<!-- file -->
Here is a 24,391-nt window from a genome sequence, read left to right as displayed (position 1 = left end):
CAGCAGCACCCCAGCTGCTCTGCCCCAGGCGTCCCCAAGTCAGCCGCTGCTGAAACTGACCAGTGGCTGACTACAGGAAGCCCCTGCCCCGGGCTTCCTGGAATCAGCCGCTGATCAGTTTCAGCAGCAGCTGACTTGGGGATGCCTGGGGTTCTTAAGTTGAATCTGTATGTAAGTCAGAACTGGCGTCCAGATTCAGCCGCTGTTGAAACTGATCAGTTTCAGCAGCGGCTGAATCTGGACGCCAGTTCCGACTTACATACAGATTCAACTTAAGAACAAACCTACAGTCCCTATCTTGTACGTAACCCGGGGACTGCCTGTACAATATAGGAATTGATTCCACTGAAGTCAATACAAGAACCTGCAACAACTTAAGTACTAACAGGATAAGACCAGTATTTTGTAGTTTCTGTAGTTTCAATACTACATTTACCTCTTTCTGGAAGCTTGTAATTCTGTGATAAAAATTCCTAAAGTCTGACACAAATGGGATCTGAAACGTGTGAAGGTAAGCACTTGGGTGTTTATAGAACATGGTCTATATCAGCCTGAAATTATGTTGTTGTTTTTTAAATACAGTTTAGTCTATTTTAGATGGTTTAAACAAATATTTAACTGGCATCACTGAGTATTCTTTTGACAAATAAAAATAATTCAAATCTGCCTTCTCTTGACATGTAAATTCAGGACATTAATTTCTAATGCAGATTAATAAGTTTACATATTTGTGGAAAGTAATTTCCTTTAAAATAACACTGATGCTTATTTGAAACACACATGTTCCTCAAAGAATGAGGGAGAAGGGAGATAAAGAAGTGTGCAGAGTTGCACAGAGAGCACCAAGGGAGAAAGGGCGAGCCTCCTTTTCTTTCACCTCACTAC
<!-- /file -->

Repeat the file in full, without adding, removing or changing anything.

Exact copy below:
Here is a 24,391-nt window from a genome sequence, read left to right as displayed (position 1 = left end):
CAGCAGCACCCCAGCTGCTCTGCCCCAGGCGTCCCCAAGTCAGCCGCTGCTGAAACTGACCAGTGGCTGACTACAGGAAGCCCCTGCCCCGGGCTTCCTGGAATCAGCCGCTGATCAGTTTCAGCAGCAGCTGACTTGGGGATGCCTGGGGTTCTTAAGTTGAATCTGTATGTAAGTCAGAACTGGCGTCCAGATTCAGCCGCTGTTGAAACTGATCAGTTTCAGCAGCGGCTGAATCTGGACGCCAGTTCCGACTTACATACAGATTCAACTTAAGAACAAACCTACAGTCCCTATCTTGTACGTAACCCGGGGACTGCCTGTACAATATAGGAATTGATTCCACTGAAGTCAATACAAGAACCTGCAACAACTTAAGTACTAACAGGATAAGACCAGTATTTTGTAGTTTCTGTAGTTTCAATACTACATTTACCTCTTTCTGGAAGCTTGTAATTCTGTGATAAAAATTCCTAAAGTCTGACACAAATGGGATCTGAAACGTGTGAAGGTAAGCACTTGGGTGTTTATAGAACATGGTCTATATCAGCCTGAAATTATGTTGTTGTTTTTTAAATACAGTTTAGTCTATTTTAGATGGTTTAAACAAATATTTAACTGGCATCACTGAGTATTCTTTTGACAAATAAAAATAATTCAAATCTGCCTTCTCTTGACATGTAAATTCAGGACATTAATTTCTAATGCAGATTAATAAGTTTACATATTTGTGGAAAGTAATTTCCTTTAAAATAACACTGATGCTTATTTGAAACACACATGTTCCTCAAAGAATGAGGGAGAAGGGAGATAAAGAAGTGTGCAGAGTTGCACAGAGAGCACCAAGGGAGAAAGGGCGAGCCTCCTTTTCTTTCACCTCACTAC